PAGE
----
CHICAGO — He has a Ph.D., in aerodynamics and worked a consulting job. But after settling on Chicago’s South Side, Bernard Loyd changed course and has now dedicated his career to community development.
Loyd loves reminiscing about the rich history of the city’s Bronzeville neighborhood.
“The electric blues, the literature from Gwendolyn Brooks and so many others, jazz took a turn in Bronzeville and Gospel was created up the street,” Loyd said.
Today, this once-thriving South Side community is a shell of its former self, but Loyd is committed to pumping some life back into the historic Mecca.
“Bronzeville has the opportunity to become — once again — the cultural hub of Chicago,” he said. “Celebrating unique black culture, whether that is music or arts visual arts, theater literature.”
A native of Chicago, Loyd was raised in Liberia by his mother. Upon returning to Chicago in 1989, the MIT graduate says he fell in love with Chicago and began working for a large management consulting firm — eventually settling in Bronzeville.
Although he loved the history that surrounded him, he said the area lacked basic necessities — often forcing him to drive outside the community.
“After doing that for years I decided that it was probably now time to shift my focus from serving large corporations everywhere but Chicago to figuring out how to help my community move forward,” he said.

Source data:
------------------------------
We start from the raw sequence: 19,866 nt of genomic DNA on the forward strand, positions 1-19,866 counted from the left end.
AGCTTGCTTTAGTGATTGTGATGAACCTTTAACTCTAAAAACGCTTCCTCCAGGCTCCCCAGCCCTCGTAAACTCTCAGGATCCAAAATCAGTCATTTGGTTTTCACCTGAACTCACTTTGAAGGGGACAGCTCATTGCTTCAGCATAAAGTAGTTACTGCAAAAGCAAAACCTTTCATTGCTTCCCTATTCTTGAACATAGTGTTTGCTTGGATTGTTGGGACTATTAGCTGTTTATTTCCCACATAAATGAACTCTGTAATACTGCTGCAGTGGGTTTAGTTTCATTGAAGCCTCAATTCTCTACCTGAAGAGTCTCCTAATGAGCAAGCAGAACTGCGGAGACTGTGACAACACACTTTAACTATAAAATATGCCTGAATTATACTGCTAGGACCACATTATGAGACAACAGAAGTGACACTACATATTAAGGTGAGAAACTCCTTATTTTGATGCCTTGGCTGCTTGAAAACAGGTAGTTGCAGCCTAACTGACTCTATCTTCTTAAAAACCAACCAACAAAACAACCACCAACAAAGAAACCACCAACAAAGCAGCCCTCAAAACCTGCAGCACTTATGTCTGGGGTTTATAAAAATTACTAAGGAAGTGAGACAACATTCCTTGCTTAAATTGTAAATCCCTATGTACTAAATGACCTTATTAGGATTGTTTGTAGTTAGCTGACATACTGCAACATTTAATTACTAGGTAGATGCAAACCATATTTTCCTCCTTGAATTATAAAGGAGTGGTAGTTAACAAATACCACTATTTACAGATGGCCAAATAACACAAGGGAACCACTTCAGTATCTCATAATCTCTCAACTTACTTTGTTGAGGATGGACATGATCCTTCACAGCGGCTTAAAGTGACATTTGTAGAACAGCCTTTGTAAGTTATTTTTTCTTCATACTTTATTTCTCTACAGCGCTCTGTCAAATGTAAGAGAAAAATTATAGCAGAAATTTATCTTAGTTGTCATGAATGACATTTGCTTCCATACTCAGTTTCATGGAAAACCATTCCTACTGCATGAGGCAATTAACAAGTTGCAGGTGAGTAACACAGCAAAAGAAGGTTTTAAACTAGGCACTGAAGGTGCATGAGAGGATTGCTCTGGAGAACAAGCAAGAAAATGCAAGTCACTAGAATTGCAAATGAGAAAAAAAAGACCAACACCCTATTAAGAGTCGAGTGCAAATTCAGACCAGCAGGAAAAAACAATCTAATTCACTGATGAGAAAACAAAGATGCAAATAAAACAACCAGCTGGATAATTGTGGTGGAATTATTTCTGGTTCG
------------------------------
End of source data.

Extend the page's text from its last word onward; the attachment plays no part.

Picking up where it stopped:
He’s been at it ever since.
In 2003, he quit his job and founded the nonprofit organization Urban Juncture and launched the Build Bronzeville Project, a five-prong approach to revitalizing the community.
In 2005, he purchased and rehabbed a dilapidated building on 51st Street. Today, “The Incubator” is the main hub for the project and also offers a shared workspace for area businesses and entrepreneurs.
Loyd’s revitalization efforts are beginning to take shape along 51st Street. A few doors down there’s a unique retail space designed out of shipping containers appropriately named “Boxville.”
But he also wants the area to be a destination for African cuisine with one restaurant operating, a second is slated to open soon.
“This project was organized around the question of ‘how do we use our delicious cuisine, black cuisine from around the world to revitalize the corridor?’” he said.
“It’s giving me hope for the change that I’ve long to see it’s also given me some comfort, in terms of it’s safe enough to walk home,” longtime Bronzville resident Stephanie Green said.
So far, Urban Juncture has invested $8 million into Bronzville, which also includes beautification projects and community gardens. But what could be one of Urban Juncture’s biggest feats is the planned restoration of The Forum — Bronzeville’s first major assembly hall that was slated for demolition in 2011 until Loyd and his team purchased it.
“It bares so much of the musical history of the civil rights history and the labor history,” Loyd said.
While there are always challenges, Loyd hangs on to his vision of Bronzeville.
“If we do this right in terms of how we invest how we engage folks who are still in Bronzeville, Bronzeville again can become the vibrant hub it once was.”
Loyd estimates the cost of rehabbing The Forum alone will be at least $10 million.
To donate to the project click here.